On Thu, 13 Jan 2005 10:51:30 -0500, Tim O'Brien <[EMAIL PROTECTED]> wrote:
> Would we be talking about "gpg --armor --output
> commons-foo-1.2.jar.md5.asc --detach-sig commons-foo-1.2.jar". Or, is
> there some other mechanism we would need to go through?
It would be essential for java download if the signature validation
could be done in Java. Upload I dont care about; though I'd be
somewhat biased to Java...C works for me if it is portable.
Java signing stuff is built around
It doesnt take that many lines to open a binary file and produce a
checksum or signature, or verify the same. More fiddly is probably
saving the sig to a file in a good format, loading that format in and
then selecting the key to verify against. But that isnt particulary
Note there is an OSS(?) impl that is generally viewed as better:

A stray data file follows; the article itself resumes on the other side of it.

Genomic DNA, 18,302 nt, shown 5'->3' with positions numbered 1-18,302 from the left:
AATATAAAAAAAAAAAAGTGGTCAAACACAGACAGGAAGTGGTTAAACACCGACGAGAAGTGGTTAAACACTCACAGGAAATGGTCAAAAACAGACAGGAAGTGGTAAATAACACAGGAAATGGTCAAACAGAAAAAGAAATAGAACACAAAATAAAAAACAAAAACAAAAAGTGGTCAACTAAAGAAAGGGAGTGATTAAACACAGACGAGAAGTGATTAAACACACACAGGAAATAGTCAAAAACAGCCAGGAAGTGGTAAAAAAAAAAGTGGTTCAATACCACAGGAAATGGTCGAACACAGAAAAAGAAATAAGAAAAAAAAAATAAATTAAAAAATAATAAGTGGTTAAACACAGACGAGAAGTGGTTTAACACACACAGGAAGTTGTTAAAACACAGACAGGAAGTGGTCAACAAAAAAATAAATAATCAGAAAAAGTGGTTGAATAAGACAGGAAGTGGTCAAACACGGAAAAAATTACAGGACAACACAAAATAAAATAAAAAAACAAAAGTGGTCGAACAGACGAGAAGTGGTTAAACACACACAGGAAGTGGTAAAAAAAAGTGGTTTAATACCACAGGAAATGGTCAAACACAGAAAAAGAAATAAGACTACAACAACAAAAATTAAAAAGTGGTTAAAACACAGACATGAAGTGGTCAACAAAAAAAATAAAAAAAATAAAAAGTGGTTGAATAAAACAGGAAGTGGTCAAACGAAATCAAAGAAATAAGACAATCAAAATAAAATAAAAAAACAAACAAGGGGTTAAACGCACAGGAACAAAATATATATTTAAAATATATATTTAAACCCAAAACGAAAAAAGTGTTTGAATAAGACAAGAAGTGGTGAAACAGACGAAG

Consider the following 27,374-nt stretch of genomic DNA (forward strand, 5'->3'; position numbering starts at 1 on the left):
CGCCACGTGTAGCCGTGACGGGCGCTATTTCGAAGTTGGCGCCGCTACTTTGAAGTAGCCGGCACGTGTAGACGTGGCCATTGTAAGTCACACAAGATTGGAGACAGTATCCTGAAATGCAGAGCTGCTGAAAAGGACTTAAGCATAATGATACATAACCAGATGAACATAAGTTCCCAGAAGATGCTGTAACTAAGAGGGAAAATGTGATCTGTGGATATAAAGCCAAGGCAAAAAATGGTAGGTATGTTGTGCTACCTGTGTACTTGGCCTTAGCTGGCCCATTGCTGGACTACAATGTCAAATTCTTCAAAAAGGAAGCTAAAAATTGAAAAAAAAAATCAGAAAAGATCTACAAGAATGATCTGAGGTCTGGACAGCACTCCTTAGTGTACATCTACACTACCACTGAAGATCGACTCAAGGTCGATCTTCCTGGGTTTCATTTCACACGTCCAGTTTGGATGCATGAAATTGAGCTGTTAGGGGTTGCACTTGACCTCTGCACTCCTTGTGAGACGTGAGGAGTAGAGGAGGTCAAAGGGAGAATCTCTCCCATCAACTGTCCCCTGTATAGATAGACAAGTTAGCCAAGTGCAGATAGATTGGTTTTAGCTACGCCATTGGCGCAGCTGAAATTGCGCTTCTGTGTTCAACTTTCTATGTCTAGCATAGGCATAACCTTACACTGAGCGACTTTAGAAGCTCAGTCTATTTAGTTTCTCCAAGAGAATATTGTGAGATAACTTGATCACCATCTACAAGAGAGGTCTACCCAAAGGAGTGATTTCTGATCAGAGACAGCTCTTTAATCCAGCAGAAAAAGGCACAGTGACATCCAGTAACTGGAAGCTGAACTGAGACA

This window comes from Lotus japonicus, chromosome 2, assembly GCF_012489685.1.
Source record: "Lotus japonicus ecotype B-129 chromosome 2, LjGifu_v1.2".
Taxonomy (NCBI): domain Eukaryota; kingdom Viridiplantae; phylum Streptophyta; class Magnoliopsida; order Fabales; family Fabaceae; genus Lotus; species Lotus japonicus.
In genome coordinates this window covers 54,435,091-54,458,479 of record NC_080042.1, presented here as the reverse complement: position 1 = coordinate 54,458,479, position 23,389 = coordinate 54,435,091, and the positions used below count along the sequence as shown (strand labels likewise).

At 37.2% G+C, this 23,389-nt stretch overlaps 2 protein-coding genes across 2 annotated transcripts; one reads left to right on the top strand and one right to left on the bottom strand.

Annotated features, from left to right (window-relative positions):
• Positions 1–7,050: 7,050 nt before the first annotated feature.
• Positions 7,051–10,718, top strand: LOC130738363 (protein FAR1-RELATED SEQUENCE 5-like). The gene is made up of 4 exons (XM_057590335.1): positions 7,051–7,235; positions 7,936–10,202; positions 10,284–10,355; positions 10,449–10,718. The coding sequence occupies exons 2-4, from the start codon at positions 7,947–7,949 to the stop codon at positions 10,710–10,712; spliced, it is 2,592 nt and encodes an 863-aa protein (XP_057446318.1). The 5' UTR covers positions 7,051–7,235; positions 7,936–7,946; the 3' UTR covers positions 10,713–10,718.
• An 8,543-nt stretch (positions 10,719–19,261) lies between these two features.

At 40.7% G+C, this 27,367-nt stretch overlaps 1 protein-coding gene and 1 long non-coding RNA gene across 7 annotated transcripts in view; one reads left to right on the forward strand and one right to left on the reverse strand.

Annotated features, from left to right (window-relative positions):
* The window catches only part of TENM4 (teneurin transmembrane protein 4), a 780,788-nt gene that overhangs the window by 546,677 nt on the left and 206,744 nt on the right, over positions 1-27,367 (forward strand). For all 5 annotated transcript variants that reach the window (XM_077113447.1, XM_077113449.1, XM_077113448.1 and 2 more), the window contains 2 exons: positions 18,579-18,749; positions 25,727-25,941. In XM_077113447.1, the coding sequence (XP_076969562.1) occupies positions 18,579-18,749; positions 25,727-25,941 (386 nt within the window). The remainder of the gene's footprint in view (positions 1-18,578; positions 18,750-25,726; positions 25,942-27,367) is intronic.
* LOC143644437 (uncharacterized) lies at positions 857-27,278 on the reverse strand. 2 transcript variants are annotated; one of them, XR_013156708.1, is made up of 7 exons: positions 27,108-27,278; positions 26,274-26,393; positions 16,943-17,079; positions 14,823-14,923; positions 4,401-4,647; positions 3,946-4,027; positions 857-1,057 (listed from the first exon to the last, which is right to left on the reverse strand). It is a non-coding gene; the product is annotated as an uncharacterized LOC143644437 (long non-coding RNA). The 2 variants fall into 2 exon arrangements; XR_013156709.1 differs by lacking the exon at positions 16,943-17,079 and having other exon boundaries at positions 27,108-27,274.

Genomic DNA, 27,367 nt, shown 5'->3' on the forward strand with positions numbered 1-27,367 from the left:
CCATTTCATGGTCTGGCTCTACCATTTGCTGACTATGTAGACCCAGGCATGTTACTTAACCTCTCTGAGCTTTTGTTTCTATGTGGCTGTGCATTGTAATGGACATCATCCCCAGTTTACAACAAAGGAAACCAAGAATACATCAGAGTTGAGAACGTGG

> Even if someone compromised the repository they would need to get your
> private key and passphrase to create a valid, signed MD5. I know people
> here are touchy about scope, but JAR signing seems limiting in that it
> only applies to jar files and is entirely specific to Java.
yes. Jar signing would be limited to only a subset of the artifacts.
But if it hadnt had the side effect of sealing stuff, it would have
been nice. Nice because every JAR would retain the signatures; over
time they would be fairly ubiquitous. This makes it easier to field
bugreps - get a list of which jars are signed, and which look like
More critically, when you run Java RMI, you need to share JAR files
over some URL schema if you want to do dynamic code download. And for
that to be sensible, you need signed JARs. So things like transit and
smartfrog both benefit from signed jars; The latter requires you to
create your own CA and sign everything; if you want to send some other
artifact (like a deployment descriptor), it has to get put into a JAR
and then signed.